Sunday, August 5, 2012
By Julian Guyer (AFP)
LONDON — For Trinidad's Njisane Phillip, just being at the Olympic Games is an achievement in itself.
Yet after another impressive display at the London Velodrome on Sunday, the 21-year-old is within sight of one of the more unlikely track cycling medals of this or any other Olympics.
Phillip, the lone rider at this Games from a Caribbean island better known for its cricketers than its cyclists, won through to the semi-finals of the men's sprint with a 2-0 victory over Denis Dmitriev of Russia.
He now finds himself up against Britain's Jason Kenny, silver medallist in this event in Beijing four years ago and now the favourite for gold.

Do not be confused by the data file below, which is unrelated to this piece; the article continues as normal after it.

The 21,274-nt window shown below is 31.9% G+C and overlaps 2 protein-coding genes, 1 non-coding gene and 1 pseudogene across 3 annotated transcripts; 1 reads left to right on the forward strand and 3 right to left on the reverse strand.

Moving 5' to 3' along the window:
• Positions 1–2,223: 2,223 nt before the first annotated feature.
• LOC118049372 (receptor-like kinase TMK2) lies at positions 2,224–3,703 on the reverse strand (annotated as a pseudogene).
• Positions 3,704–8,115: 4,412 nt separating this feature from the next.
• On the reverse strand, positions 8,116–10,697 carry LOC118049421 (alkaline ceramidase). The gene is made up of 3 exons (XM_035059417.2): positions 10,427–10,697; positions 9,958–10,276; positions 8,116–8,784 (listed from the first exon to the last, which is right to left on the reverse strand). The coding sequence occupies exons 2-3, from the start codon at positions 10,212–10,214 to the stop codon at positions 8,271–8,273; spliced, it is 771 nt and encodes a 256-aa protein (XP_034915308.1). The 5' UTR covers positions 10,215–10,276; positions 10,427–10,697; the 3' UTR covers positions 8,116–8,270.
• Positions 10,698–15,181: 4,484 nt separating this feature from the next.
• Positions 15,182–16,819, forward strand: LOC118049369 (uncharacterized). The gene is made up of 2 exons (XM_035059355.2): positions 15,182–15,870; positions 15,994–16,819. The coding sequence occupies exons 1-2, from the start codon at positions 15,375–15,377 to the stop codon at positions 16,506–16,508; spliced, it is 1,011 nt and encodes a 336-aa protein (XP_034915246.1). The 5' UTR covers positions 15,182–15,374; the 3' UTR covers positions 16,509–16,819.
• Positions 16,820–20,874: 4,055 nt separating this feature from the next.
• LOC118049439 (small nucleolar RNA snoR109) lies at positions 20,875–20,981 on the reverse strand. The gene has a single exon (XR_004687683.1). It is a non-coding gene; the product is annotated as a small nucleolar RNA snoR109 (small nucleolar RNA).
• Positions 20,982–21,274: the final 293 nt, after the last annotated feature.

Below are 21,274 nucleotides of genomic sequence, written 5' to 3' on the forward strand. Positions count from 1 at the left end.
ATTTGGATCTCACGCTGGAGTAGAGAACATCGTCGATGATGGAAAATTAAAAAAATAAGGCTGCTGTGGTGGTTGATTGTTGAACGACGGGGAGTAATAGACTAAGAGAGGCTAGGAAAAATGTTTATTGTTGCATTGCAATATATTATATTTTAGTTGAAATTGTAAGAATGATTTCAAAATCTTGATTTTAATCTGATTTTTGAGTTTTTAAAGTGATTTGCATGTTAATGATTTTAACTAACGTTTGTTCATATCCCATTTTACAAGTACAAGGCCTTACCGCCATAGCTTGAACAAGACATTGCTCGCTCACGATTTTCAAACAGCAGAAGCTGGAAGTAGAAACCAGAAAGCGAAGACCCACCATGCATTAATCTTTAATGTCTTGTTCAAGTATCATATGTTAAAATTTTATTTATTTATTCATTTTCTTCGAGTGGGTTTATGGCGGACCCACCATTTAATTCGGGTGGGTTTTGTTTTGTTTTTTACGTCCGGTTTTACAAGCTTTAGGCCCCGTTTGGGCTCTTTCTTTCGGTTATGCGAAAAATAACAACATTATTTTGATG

But that daunting prospect made no dent whatsoever in Phillip's joy at riding through to the last four, having just edged out Dmitriev in a desperately close first of two races before powering past his opponent in the second.
Wednesday, August 1, 2012
Check out this feature of Njisane by one of his sponsors, BP Trinidad & Tobago. click here.
"Njisane was first introduced to cycling by his father, Nicholson Phillip, a former cyclist and member of the Humming Bird International Team. For many years, Njisane viewed the sport as a hobby rather than a potential profession, but gradually came to the realisation that he was a gifted cyclist. Njisane now competes in keirin and sprint, with sprint being his favourite event. He enjoys it because it is technical and gives the sprinter more control over their opponent." Read More on the BPTT website.